There’s no question that humble country bluegrass is a force for good in this world. “You Are My Sunshine,” “Keep on the Sunny Side” and anything T-Bone Burnett or Alison Krauss touches have all revitalized a simple but enduring American art form.

Many a breezy strummer has figured this out, however, and inevitably they make an album of the “classics,” thus adding another rendition of a canonical tune to the sea of existing interpretations. It’s like new acts are derivative on purpose, the old guard frowning on anything but straight readings.

Carolyn Hutton and Mac McHale have these golden, if limited, intentions in mind on their latest Taylor’s Grove release, “Keep on the Sunny Side.” The record is a collection of old-timey numbers that will surely please the sticklers. There are gentle mandolins, heads bobbing in concert, declawed guitars a-strumming all over. The famous title track is performed smoothly and with tight harmonies. Entirely pleasant, entirely risk-free. That is, unless you consider post-Rapture religious imagery risky, as in “When Heaven Comes Down” and “Kneel at the Cross.”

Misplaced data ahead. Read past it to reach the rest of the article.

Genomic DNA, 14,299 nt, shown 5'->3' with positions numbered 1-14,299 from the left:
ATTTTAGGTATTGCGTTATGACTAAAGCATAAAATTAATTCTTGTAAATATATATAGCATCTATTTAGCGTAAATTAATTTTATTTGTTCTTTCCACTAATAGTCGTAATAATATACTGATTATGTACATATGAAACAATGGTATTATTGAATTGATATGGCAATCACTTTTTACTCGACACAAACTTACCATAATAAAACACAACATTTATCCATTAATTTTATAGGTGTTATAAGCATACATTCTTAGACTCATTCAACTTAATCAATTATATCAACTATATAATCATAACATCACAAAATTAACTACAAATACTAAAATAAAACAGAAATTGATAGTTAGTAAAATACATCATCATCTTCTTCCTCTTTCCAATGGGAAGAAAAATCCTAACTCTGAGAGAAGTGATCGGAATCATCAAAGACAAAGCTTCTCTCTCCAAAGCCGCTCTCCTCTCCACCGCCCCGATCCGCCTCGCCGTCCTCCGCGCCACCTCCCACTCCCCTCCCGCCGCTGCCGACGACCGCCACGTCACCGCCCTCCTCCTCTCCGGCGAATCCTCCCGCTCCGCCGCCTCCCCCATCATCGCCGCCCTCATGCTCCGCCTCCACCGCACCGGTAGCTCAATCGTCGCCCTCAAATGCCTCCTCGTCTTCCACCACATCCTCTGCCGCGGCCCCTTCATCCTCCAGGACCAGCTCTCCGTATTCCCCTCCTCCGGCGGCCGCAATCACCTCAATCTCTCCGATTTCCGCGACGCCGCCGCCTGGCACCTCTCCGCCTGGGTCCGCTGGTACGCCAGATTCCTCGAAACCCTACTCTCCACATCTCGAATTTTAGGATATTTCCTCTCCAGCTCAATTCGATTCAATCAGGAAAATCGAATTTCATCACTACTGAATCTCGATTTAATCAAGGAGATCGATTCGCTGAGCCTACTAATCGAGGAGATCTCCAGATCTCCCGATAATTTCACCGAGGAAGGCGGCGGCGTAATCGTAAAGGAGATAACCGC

For whistling Dixie, this can be some heavy thematic material. KOTSS, in fact, is plump with exhortations, prayers and yearning. Sometimes, this exudes a strange majesty; other times, it can be cumbersome for the ears. Taylor’s Grove has been getting radio play in other parts of the country, but the Maine duo would be more interesting to this reviewer by using bucolic folk imagery and dropping the occasional blue note.

Mike Olcott is a freelance writer who lives in Portland and Boston.


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